Coal power generators, EPA taken to court over climate pollution

By Miki Perkins

Owners of Victoria’s ageing coal-fired power generators and the state’s environmental watchdog are being sued in the Supreme Court for allegedly failing to limit climate pollution.

The landmark case is the first to challenge the regulation of air pollution from the state’s coal-burning power stations. It is also the first to test Victoria’s climate change laws, introduced in 2017.

Conservation group Environment Victoria has launched legal action against the Environment Protection Authority as well as energy giant AGL Energy, the owner of Loy Yang A; EnergyAustralia, owner of the Yallourn power station; and Alinta, which owns Loy Yang B.

Environment Victoria will argue the EPA has failed to require best practice management of toxic emissions, to take proper account of the principles of environmental protection in the Environment Protection Act and to consider key sections of the Climate Change Act.

“The Andrews government passed nation-leading climate change legislation in 2017, but Victoria’s environment watchdog chose to ignore it when making a crucial decision about coal power-station licences this year,” Environment Victoria chief executive Jono La Nauze said.

“We believe the EPA has failed to protect the health of the community and the environment, so we’re putting the matter before a judge to decide.”

The EPA began a review in 2017 of the three power station licences. Environmentalists had hoped this would lead to heavier restrictions on greenhouse gas emissions.

In March this year, almost 2½ years after the review began, the EPA found it would not force the state’s heavily polluting coal-fired power stations to lower their greenhouse gas emissions. Instead, the new licences capped them at “approximately current levels”.

Victoria’s coal-burning power stations are responsible for 40 per cent of the state’s greenhouse gas emissions and are the biggest single source of air pollution, which includes fine particle pollution, mercury, sulfur dioxide and nitrogen oxide.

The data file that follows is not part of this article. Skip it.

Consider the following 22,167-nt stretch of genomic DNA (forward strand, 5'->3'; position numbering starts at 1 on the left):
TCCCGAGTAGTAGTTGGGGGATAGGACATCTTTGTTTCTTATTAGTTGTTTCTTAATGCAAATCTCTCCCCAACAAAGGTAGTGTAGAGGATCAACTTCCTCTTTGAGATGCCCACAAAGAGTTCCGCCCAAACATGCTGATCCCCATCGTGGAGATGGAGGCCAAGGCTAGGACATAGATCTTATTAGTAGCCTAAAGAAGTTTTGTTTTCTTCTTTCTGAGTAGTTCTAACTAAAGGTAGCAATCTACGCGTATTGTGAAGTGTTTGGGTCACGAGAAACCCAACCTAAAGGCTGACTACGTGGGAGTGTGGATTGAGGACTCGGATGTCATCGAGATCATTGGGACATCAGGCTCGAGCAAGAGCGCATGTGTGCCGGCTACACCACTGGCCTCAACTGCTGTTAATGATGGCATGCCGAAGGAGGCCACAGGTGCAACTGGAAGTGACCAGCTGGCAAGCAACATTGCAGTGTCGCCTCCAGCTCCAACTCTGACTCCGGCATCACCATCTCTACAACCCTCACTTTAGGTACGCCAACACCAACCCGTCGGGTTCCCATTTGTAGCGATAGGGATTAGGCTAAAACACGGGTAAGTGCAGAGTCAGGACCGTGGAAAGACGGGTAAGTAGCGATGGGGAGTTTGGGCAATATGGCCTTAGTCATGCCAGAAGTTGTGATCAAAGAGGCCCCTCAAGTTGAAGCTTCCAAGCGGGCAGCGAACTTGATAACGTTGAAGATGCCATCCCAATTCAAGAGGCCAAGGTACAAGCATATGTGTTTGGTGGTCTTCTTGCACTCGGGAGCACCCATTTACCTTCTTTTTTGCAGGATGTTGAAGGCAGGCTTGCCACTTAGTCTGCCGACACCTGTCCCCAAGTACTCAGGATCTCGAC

Environment Victoria is being represented by lawyers from Environmental Justice Australia, a public interest legal centre. Principal lawyer Nick Witherow said the case added to a wave of climate-related litigation in Australia and globally.

“If the EPA will not implement the laws that were enacted to protect the air the community breathes and the climate we live in, then it is in the public interest that they are held accountable and their decisions tested in court,” Mr Witherow said.

A recent court ruling in NSW, taken to court on behalf of bushfire survivors, found the state’s environmental authority had failed in its duty to address climate change and must now act to tackle greenhouse gas emissions.

Latrobe Valley general practitioner Malcolm McKelvie is concerned about the effects of air pollution from the nearby power stations on the health of his patients and supports the Environment Victoria legal challenge.

Dr McKelvie said technological solutions already existed that could be used to lower the pollution from the top of the power station chimneys. “The EPA could and should set standards that will prioritise health, as they are clearly reachable,” he said.

Latrobe Valley GP Malcolm McKelvie at Yallourn power station. He is concerned about climate change and the effect of coal pollution on his patients.

Latrobe Valley GP Malcolm McKelvie at Yallourn power station. He is concerned about climate change and the effect of coal pollution on his patients. CREDIT:JASON SOUTH

Climate change is the biggest threat to global health in the 21st century, he said.

“Victoria’s biggest source of greenhouse gas pollution is the Latrobe Valley power stations. We need rapid and deep cuts in this pollution to go, not just to net zero, but negative emissions as soon as possible.”

On Wednesday AGL, the nation’s heaviest greenhouse gas emitter, faced an unprecedented investor revolt over climate change as more than half of its shareholders backed demands for far stronger carbon reduction goals.

The EPA declined to comment on the court case. An EnergyAustralia spokesperson said it was committed to being a leader in environmental stewardship and the responsible operation of its assets was paramount.

AGL Energy also declined to comment on the case, but said as Australia’s largest energy generator and greenhouse gas emitter, it acknowledged its significant role in the energy transition.

Alinta said it would not comment on a matter before the courts.

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